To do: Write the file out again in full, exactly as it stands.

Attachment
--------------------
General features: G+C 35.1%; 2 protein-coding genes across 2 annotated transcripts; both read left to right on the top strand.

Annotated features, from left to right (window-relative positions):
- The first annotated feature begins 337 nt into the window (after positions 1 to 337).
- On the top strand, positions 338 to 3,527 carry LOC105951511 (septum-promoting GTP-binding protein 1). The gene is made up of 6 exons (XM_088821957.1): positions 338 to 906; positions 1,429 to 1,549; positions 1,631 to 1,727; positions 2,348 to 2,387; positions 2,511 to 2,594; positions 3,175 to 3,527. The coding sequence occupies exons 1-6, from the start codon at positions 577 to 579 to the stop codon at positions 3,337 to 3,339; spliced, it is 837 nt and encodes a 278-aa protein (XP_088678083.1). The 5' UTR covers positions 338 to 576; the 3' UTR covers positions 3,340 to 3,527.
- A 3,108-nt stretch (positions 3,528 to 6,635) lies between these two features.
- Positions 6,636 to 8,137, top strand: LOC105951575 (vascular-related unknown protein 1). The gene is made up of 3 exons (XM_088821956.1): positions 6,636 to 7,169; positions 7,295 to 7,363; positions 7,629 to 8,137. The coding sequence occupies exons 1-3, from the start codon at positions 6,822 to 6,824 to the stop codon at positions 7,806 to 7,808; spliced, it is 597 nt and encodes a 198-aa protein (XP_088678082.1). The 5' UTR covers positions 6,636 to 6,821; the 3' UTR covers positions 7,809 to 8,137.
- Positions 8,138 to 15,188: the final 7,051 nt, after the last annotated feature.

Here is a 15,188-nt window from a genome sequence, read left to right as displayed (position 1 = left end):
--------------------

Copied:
General features: G+C 35.1%; 2 protein-coding genes across 2 annotated transcripts; both read left to right on the top strand.

Annotated features, from left to right (window-relative positions):
- The first annotated feature begins 337 nt into the window (after positions 1 to 337).
- On the top strand, positions 338 to 3,527 carry LOC105951511 (septum-promoting GTP-binding protein 1). The gene is made up of 6 exons (XM_088821957.1): positions 338 to 906; positions 1,429 to 1,549; positions 1,631 to 1,727; positions 2,348 to 2,387; positions 2,511 to 2,594; positions 3,175 to 3,527. The coding sequence occupies exons 1-6, from the start codon at positions 577 to 579 to the stop codon at positions 3,337 to 3,339; spliced, it is 837 nt and encodes a 278-aa protein (XP_088678083.1). The 5' UTR covers positions 338 to 576; the 3' UTR covers positions 3,340 to 3,527.
- A 3,108-nt stretch (positions 3,528 to 6,635) lies between these two features.
- Positions 6,636 to 8,137, top strand: LOC105951575 (vascular-related unknown protein 1). The gene is made up of 3 exons (XM_088821956.1): positions 6,636 to 7,169; positions 7,295 to 7,363; positions 7,629 to 8,137. The coding sequence occupies exons 1-3, from the start codon at positions 6,822 to 6,824 to the stop codon at positions 7,806 to 7,808; spliced, it is 597 nt and encodes a 198-aa protein (XP_088678082.1). The 5' UTR covers positions 6,636 to 6,821; the 3' UTR covers positions 7,809 to 8,137.
- Positions 8,138 to 15,188: the final 7,051 nt, after the last annotated feature.

Here is a 15,188-nt window from a genome sequence, read left to right as displayed (position 1 = left end):